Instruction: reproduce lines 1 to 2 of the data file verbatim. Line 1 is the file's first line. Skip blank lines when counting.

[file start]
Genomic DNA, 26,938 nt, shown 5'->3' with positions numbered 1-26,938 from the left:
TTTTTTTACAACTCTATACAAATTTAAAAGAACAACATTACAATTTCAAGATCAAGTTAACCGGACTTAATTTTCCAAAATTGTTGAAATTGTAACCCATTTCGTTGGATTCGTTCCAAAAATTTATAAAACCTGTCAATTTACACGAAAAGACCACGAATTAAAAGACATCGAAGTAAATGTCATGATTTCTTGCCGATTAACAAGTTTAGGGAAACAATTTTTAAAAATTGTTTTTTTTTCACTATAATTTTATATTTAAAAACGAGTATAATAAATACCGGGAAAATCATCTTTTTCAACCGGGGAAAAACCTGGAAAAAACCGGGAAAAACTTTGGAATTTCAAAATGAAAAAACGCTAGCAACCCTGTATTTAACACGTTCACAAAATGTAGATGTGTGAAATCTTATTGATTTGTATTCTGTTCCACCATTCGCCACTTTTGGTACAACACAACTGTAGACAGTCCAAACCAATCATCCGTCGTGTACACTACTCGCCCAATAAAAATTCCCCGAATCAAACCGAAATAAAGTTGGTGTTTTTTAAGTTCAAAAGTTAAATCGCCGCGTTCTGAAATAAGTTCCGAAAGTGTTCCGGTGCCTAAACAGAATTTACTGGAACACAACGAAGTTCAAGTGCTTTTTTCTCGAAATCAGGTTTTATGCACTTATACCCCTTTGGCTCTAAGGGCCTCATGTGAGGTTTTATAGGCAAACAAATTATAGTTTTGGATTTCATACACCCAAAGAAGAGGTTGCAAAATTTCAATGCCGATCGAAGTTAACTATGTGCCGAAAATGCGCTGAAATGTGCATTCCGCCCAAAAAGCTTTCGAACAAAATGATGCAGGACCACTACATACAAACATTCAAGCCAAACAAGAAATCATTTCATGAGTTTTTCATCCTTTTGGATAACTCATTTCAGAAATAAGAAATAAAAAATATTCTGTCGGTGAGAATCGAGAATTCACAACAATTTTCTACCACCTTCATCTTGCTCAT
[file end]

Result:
Genomic DNA, 26,938 nt, shown 5'->3' with positions numbered 1-26,938 from the left:
TTTTTTTACAACTCTATACAAATTTAAAAGAACAACATTACAATTTCAAGATCAAGTTAACCGGACTTAATTTTCCAAAATTGTTGAAATTGTAACCCATTTCGTTGGATTCGTTCCAAAAATTTATAAAACCTGTCAATTTACACGAAAAGACCACGAATTAAAAGACATCGAAGTAAATGTCATGATTTCTTGCCGATTAACAAGTTTAGGGAAACAATTTTTAAAAATTGTTTTTTTTTCACTATAATTTTATATTTAAAAACGAGTATAATAAATACCGGGAAAATCATCTTTTTCAACCGGGGAAAAACCTGGAAAAAACCGGGAAAAACTTTGGAATTTCAAAATGAAAAAACGCTAGCAACCCTGTATTTAACACGTTCACAAAATGTAGATGTGTGAAATCTTATTGATTTGTATTCTGTTCCACCATTCGCCACTTTTGGTACAACACAACTGTAGACAGTCCAAACCAATCATCCGTCGTGTACACTACTCGCCCAATAAAAATTCCCCGAATCAAACCGAAATAAAGTTGGTGTTTTTTAAGTTCAAAAGTTAAATCGCCGCGTTCTGAAATAAGTTCCGAAAGTGTTCCGGTGCCTAAACAGAATTTACTGGAACACAACGAAGTTCAAGTGCTTTTTTCTCGAAATCAGGTTTTATGCACTTATACCCCTTTGGCTCTAAGGGCCTCATGTGAGGTTTTATAGGCAAACAAATTATAGTTTTGGATTTCATACACCCAAAGAAGAGGTTGCAAAATTTCAATGCCGATCGAAGTTAACTATGTGCCGAAAATGCGCTGAAATGTGCATTCCGCCCAAAAAGCTTTCGAACAAAATGATGCAGGACCACTACATACAAACATTCAAGCCAAACAAGAAATCATTTCATGAGTTTTTCATCCTTTTGGATAACTCATTTCAGAAATAAGAAATAAAAAATATTCTGTCGGTGAGAATCGAGAATTCACAACAATTTTCTACCACCTTCATCTTGCTCAT